So let's imagine our cosmologist has a light stomach and doesn't like accelerations. So we snatch him from his house in the middle of the night, drug him, put him in the rocket, and blast him off. He wakes up and the last thing he remembers is being on Earth. By the argument from my first post (He doesn't pay attention to his surroundings -- he's a cosmologist), he can deduce that it was he who accelerated, not the galaxy. Nothing strange about this statement, really? =\
     
  7. Apr 9, 2010 #6
    Total energy of the universe? Total energy of any system always depends on the frame of reference, so where do you purport this speeding cosmologist get his value exactly?

    But if you're set on "refuting relativity", all you had to do was simply to note that the cosmic microwave background (and thus the universe) is empirically well-known to have a preferred frame of reference.
     
  8. Apr 9, 2010 #7

    Nabeshin

    User Avatar
    Science Advisor

    Realized this in the above post ^^

    Indeed, but this is a separate point from what I was going for with my thought experiment.

    My current question, then, is whether there is anything funny about inferring with absolute certainty they a certain reference frame accelerated and not another without actually experiencing the acceleration. Although, perhaps not. Consider the twin paradox. If we just knock the twin in the spaceship out for the period of acceleration, he won't know it was he who accelerated until he meets up with his twin back on earth. At which point he realizes that since he is younger, he must have accelerated while he was blacked out (or I guess he could ask his twin if he remembered any acceleration, but he was comatose the whole time as well). Any salient differences between these two examples, I wonder?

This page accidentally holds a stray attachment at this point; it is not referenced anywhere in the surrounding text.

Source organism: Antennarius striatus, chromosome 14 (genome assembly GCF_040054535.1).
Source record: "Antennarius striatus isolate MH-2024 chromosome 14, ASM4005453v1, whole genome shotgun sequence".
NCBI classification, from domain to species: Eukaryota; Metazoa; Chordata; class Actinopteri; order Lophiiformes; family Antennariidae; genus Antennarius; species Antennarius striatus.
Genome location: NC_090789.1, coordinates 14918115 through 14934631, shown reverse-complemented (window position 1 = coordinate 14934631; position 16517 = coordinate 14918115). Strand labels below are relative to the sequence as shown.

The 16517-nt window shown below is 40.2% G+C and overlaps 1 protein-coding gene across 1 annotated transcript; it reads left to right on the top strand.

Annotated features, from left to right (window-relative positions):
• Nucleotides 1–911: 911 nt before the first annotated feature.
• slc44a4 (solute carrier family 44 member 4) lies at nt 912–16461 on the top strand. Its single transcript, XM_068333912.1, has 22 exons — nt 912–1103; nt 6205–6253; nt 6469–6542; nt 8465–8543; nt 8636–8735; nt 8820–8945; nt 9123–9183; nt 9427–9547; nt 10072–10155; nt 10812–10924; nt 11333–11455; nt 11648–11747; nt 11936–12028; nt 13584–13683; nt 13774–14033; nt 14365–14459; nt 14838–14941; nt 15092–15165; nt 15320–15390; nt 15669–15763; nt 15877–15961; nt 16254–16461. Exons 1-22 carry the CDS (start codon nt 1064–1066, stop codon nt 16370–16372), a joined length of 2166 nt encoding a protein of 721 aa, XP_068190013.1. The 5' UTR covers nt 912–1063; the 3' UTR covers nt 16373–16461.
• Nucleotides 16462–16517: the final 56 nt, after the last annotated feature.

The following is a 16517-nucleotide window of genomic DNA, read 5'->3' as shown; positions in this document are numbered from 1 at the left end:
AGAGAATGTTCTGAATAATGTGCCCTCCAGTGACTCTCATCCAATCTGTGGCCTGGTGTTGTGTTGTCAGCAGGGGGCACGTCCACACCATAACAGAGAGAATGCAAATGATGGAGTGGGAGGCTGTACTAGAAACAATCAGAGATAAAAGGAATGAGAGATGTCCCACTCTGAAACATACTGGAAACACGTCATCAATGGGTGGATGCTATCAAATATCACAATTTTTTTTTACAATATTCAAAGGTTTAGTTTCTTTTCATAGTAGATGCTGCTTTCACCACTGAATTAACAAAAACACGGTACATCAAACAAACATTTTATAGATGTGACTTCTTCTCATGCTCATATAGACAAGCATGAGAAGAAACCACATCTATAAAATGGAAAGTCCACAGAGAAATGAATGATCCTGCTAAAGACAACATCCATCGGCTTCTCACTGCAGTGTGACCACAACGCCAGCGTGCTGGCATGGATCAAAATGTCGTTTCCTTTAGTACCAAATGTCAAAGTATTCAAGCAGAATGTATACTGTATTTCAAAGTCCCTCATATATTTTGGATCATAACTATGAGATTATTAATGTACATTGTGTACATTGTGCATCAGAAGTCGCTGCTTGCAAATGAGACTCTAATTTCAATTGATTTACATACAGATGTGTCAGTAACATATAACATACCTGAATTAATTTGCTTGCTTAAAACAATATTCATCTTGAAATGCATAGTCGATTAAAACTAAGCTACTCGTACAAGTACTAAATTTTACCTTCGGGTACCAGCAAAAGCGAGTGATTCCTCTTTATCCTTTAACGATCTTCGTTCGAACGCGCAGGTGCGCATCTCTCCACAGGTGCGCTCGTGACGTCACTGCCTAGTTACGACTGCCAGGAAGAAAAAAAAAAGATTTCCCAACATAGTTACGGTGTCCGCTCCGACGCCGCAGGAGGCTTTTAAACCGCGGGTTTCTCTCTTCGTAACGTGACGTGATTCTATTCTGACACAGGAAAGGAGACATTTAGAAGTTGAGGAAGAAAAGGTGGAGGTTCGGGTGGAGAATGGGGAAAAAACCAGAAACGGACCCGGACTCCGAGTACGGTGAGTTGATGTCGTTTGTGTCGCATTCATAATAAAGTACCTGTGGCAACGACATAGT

Not going for anything in particular here, just throwing ideas around.
     
  9. Apr 9, 2010 #8
    What do you mean. Can you elaborate?
     
  10. Apr 9, 2010 #9

    D H

    User Avatar
    Staff Emeritus
    Science Advisor

    Our clever cosmologist is using more than relativity; he knows the prior relative state of the Andromeda galaxy. So let's wipe that prior information out. Don't just knock the cosmologist out, put him in a spaceship, and accelerate that spaceship toward Andromeda (no paradox there; we know what we did). Knock him out, put him in a spaceship, and send it through a wormhole that opens up near a galaxy far, far away. When he wakes and finds himself speeding at gamma=15 toward who-knows-what galaxy, well, who knows what is speeding toward what?
     
  11. Apr 9, 2010 #10
    https://www.physicsforums.com/showthread.php?t=107627
    http://en.wikipedia.org/wiki/Cosmic_microwave_background_radiation

    The Earth is moving ~600km/s relative to the CMBR frame based on parallax and temperature dipole anisotropy. In galactic coordinates the direction of motion is l=276, b=30.